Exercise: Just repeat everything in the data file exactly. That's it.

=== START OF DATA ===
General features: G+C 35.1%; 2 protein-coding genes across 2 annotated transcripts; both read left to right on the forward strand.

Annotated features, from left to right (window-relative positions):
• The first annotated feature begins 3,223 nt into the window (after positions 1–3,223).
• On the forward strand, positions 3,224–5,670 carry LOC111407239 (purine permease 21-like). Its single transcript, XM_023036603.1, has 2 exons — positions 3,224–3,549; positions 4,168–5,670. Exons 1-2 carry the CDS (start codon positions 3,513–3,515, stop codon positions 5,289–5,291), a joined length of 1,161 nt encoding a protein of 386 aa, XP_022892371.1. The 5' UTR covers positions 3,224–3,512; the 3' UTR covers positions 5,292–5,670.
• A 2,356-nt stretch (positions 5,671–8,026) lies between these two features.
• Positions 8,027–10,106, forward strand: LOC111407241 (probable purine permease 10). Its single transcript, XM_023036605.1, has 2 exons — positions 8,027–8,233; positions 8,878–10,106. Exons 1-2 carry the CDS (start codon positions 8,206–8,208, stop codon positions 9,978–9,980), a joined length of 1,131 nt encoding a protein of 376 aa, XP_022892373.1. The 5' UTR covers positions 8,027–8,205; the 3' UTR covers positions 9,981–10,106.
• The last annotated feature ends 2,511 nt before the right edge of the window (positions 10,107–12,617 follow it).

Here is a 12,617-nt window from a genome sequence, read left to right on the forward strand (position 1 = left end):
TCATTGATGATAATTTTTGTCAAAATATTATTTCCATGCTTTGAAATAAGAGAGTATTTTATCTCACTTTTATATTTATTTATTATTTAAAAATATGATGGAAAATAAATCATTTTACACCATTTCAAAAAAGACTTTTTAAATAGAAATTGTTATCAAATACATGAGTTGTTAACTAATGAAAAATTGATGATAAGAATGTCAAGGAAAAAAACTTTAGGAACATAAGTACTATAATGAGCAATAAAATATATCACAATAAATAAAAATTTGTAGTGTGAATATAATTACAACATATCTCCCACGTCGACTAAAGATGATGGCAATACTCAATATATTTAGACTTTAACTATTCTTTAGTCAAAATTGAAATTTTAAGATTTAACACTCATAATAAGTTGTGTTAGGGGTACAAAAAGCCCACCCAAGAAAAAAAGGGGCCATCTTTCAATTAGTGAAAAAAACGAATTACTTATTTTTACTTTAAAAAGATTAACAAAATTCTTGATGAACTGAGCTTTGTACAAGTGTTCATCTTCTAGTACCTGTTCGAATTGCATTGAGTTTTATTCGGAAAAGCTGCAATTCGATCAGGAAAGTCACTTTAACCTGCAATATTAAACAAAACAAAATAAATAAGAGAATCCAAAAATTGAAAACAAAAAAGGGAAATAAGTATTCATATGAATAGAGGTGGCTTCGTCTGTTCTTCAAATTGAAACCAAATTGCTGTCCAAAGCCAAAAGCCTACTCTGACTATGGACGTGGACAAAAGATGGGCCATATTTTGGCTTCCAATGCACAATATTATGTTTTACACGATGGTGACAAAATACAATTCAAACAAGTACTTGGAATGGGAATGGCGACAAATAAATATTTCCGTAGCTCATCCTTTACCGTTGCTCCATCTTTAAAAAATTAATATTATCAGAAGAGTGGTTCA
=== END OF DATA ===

General features: G+C 35.1%; 2 protein-coding genes across 2 annotated transcripts; both read left to right on the forward strand.

Annotated features, from left to right (window-relative positions):
• The first annotated feature begins 3,223 nt into the window (after positions 1–3,223).
• On the forward strand, positions 3,224–5,670 carry LOC111407239 (purine permease 21-like). Its single transcript, XM_023036603.1, has 2 exons — positions 3,224–3,549; positions 4,168–5,670. Exons 1-2 carry the CDS (start codon positions 3,513–3,515, stop codon positions 5,289–5,291), a joined length of 1,161 nt encoding a protein of 386 aa, XP_022892371.1. The 5' UTR covers positions 3,224–3,512; the 3' UTR covers positions 5,292–5,670.
• A 2,356-nt stretch (positions 5,671–8,026) lies between these two features.
• Positions 8,027–10,106, forward strand: LOC111407241 (probable purine permease 10). Its single transcript, XM_023036605.1, has 2 exons — positions 8,027–8,233; positions 8,878–10,106. Exons 1-2 carry the CDS (start codon positions 8,206–8,208, stop codon positions 9,978–9,980), a joined length of 1,131 nt encoding a protein of 376 aa, XP_022892373.1. The 5' UTR covers positions 8,027–8,205; the 3' UTR covers positions 9,981–10,106.
• The last annotated feature ends 2,511 nt before the right edge of the window (positions 10,107–12,617 follow it).

Here is a 12,617-nt window from a genome sequence, read left to right on the forward strand (position 1 = left end):
TCATTGATGATAATTTTTGTCAAAATATTATTTCCATGCTTTGAAATAAGAGAGTATTTTATCTCACTTTTATATTTATTTATTATTTAAAAATATGATGGAAAATAAATCATTTTACACCATTTCAAAAAAGACTTTTTAAATAGAAATTGTTATCAAATACATGAGTTGTTAACTAATGAAAAATTGATGATAAGAATGTCAAGGAAAAAAACTTTAGGAACATAAGTACTATAATGAGCAATAAAATATATCACAATAAATAAAAATTTGTAGTGTGAATATAATTACAACATATCTCCCACGTCGACTAAAGATGATGGCAATACTCAATATATTTAGACTTTAACTATTCTTTAGTCAAAATTGAAATTTTAAGATTTAACACTCATAATAAGTTGTGTTAGGGGTACAAAAAGCCCACCCAAGAAAAAAAGGGGCCATCTTTCAATTAGTGAAAAAAACGAATTACTTATTTTTACTTTAAAAAGATTAACAAAATTCTTGATGAACTGAGCTTTGTACAAGTGTTCATCTTCTAGTACCTGTTCGAATTGCATTGAGTTTTATTCGGAAAAGCTGCAATTCGATCAGGAAAGTCACTTTAACCTGCAATATTAAACAAAACAAAATAAATAAGAGAATCCAAAAATTGAAAACAAAAAAGGGAAATAAGTATTCATATGAATAGAGGTGGCTTCGTCTGTTCTTCAAATTGAAACCAAATTGCTGTCCAAAGCCAAAAGCCTACTCTGACTATGGACGTGGACAAAAGATGGGCCATATTTTGGCTTCCAATGCACAATATTATGTTTTACACGATGGTGACAAAATACAATTCAAACAAGTACTTGGAATGGGAATGGCGACAAATAAATATTTCCGTAGCTCATCCTTTACCGTTGCTCCATCTTTAAAAAATTAATATTATCAGAAGAGTGGTTCA